Watch this space for more exciting tales of powder, bluebird days and mountain fun!

Winter has arrived…..

This Winter has arrived quite suddenly. Banff pretty much went from Fall sunshine to snowy Winter skies in a week. 

The temperature has plummeted down to -15 and the town has a carpet of white that should last the next 6 months. 

The first ski hill has opened and the other two are due to open next week.

It’s beautiful. 

Bow River starting to freeze over, soon people will be walking over it.

Mount Rundle

Cascade Mountain towering over the town.

Hike to the ‘Lakes in the Clouds’

Winter is nearly here and a lot of the Summer activities are closing for the season. Sunday was the last day the Lake Agnes Tea House was open so my colleague Layla and I went for a hike up there in the morning. Layla is British so loves a cuppa. Funnily enough she grew up in Basingstoke, just over the hill from Newbury where I lived for many years, it’s a small world indeed!

We left my house around 8am and drive up to Lake Louise and managed to park in the first parking lot due to it being so early in the day. Even the lakeshore wasn’t that crowded which made a pleasant change.The trail starts just past the Chateau and quickly rises steeply up through the forest zigzagging all the way up to Mirror Lake. The path is well worn and wide and mainly consists of dirt at the beginning but gets a lot rockier as you ascend upwards towards the treeline.  
There is not a lot to see most of the journey up, the forest is beautiful and sheltered from the weather and you do get the odd glimpse of the bright blue lake in places and views of the surrounding mountain ranges and the Big Beehive.Once we got 2/3 of the way up we came across Mirror Lake, a small frozen lake at the foot of the Big Beehive. It’s a pretty spot for a rest and a sit down before you head up the steepest bit of trail up to the Teahouse and Lake Agnes. Up here the trees thin out and you start to get views over the valley to the Lake Louise ski resort and down the Bow Valley towards Banff. It’s impressive and a nice reward for the hard slog up.After 15 minutes or so you turn a corner and come across a small waterfall and a flight of stairs. Sitting atop these stairs is the Lake Agnes Teahouse. The building is a small log cabin with a large, covered verandah that houses the kitchen and tearooms on the lower level and the staff accommodation in the loft. Staff stay there over the Summer and hike up with fresh supplies 2-3 times a week, they also do 20-30 trips by helicopter at the start of the Summer to bring up the majority of the supplies. All the garbage is carried down by staff and guests who wish to help. (We carried down a bag of rubbish)It’s a quirky little place, we sat inside and had a pot of tea and a Mars bar while we chatted to a young couple from California who had hiked up with their 2-month-old baby, and what a happy wee thing he was, all rugged up and smiley.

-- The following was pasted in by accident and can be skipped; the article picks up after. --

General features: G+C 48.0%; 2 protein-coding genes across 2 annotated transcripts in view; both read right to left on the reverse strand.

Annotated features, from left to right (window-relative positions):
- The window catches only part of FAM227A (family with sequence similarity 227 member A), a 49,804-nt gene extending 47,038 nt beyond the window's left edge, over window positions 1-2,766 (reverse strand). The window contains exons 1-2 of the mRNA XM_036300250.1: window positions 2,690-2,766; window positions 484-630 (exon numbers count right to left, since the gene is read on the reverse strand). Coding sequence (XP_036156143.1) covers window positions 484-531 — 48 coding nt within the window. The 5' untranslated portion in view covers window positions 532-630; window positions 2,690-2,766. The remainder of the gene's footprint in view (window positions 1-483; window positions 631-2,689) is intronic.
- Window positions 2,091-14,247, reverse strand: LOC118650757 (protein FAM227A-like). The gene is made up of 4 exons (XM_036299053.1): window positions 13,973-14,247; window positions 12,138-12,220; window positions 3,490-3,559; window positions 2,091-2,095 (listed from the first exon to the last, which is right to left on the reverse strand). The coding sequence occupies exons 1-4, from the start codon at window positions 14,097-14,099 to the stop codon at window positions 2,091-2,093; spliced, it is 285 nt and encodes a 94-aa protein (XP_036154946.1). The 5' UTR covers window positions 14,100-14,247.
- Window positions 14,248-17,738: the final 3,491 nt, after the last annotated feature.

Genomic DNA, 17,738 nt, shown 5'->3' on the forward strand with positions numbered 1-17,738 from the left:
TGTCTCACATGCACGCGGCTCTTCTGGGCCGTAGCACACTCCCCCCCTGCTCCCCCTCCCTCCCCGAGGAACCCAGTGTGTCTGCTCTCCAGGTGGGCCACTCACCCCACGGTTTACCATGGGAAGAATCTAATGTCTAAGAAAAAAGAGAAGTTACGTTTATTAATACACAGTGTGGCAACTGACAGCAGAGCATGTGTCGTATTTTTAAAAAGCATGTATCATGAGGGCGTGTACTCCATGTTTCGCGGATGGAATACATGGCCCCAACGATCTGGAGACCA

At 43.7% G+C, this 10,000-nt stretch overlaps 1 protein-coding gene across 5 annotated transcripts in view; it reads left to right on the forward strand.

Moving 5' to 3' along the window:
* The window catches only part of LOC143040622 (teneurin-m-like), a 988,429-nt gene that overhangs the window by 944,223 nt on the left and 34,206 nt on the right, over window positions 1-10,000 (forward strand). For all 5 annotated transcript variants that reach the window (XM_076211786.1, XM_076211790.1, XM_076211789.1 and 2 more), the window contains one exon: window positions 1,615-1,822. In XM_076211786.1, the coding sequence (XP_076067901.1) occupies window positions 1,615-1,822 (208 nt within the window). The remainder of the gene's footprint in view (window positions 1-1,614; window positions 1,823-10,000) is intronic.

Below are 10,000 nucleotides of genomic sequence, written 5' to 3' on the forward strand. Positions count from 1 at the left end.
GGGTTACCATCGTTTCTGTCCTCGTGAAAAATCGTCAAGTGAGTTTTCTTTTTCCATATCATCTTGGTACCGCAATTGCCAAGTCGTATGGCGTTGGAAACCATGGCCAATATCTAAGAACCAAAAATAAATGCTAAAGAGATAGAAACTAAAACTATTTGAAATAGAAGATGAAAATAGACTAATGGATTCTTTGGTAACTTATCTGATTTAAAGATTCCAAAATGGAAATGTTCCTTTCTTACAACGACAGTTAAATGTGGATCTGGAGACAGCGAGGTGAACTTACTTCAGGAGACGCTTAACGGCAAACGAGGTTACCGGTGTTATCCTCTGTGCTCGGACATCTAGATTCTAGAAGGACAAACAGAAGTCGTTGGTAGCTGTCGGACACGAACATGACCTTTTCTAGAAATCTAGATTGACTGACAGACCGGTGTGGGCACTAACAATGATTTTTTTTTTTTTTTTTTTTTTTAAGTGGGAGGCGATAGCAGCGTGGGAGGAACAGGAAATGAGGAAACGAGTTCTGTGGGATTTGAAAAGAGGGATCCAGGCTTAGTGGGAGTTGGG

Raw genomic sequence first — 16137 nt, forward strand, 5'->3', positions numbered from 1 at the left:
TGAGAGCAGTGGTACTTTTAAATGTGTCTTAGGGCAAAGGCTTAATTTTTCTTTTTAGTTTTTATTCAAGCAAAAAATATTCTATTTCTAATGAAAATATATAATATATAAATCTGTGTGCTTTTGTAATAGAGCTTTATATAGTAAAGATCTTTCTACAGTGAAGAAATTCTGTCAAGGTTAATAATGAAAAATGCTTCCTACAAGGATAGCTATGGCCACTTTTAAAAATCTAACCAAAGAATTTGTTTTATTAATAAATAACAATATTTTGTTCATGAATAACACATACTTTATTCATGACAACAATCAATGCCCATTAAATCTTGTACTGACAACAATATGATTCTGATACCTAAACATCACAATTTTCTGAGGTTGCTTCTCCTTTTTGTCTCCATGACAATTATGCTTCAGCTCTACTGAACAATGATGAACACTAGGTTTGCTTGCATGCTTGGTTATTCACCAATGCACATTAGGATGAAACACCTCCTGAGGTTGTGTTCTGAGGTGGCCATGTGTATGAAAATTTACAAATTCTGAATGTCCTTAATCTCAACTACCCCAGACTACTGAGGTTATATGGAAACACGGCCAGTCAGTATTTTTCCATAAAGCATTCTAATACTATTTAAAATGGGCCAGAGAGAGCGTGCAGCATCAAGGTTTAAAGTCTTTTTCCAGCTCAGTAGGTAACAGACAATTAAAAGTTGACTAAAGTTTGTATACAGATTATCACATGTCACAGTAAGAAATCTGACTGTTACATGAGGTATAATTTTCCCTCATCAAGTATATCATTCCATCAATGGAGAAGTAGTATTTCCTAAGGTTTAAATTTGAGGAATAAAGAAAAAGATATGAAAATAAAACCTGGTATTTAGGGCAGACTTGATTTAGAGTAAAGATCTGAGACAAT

We walked past the Teahouse along the lake for a better view of the surrounding mountains, Mt Whyte, Mt Niblock and Devil’s Thumb. The trail continues from Lake Agnes up to the Big Beehive and I would have loved to go up there but Layla had to work at 3 so we didn’t have enough time. You can also hike a further hour on to the Plain of Six Glaciers Tea House which looks amazing too.The way back down probably took us longer than it did to get up as the weather turned while we were up there and it was snowing quite heavily on our decent. The path had become extremely icy due to footfall and snow so we were slipping and sliding all over the place. Layla was first to slip over in a style that can only be described as cartoon like, she was on her back in a flash as both feet went out from under her, it looked very sore.  In one particular spot we were joined by a guide from the Chateau and 2 of his guests who had ice cleats on so they offered a steady arm for each of us to grip onto to prevent us sliding down the path. There were a lot of other hikers slipping over and the guide was warning people about the hazards. Apparently, a woman had been airlifted to hospital after slipping over on the trail the day before! They helped us down until the path became less icy and we chatted quite a bit. They were lovely, very helpful people.Once down on Lake level we walked around the end of Lake Louise, past the Chateau and the 1000s of visitors that had now descended on the place and back to the carpark. A great day with more than a few laughs along the way.

• Time: half-day hike (1-2hrs one way)

• Distance: 7 km (4.5 miles) return or 3.5 km from Lake Louise

• Elevation Gain: 400 m (1300 ft)

• Altitude: 2135 m (7005 ft)

 

 

Sunshine Meadows – Fall Hiking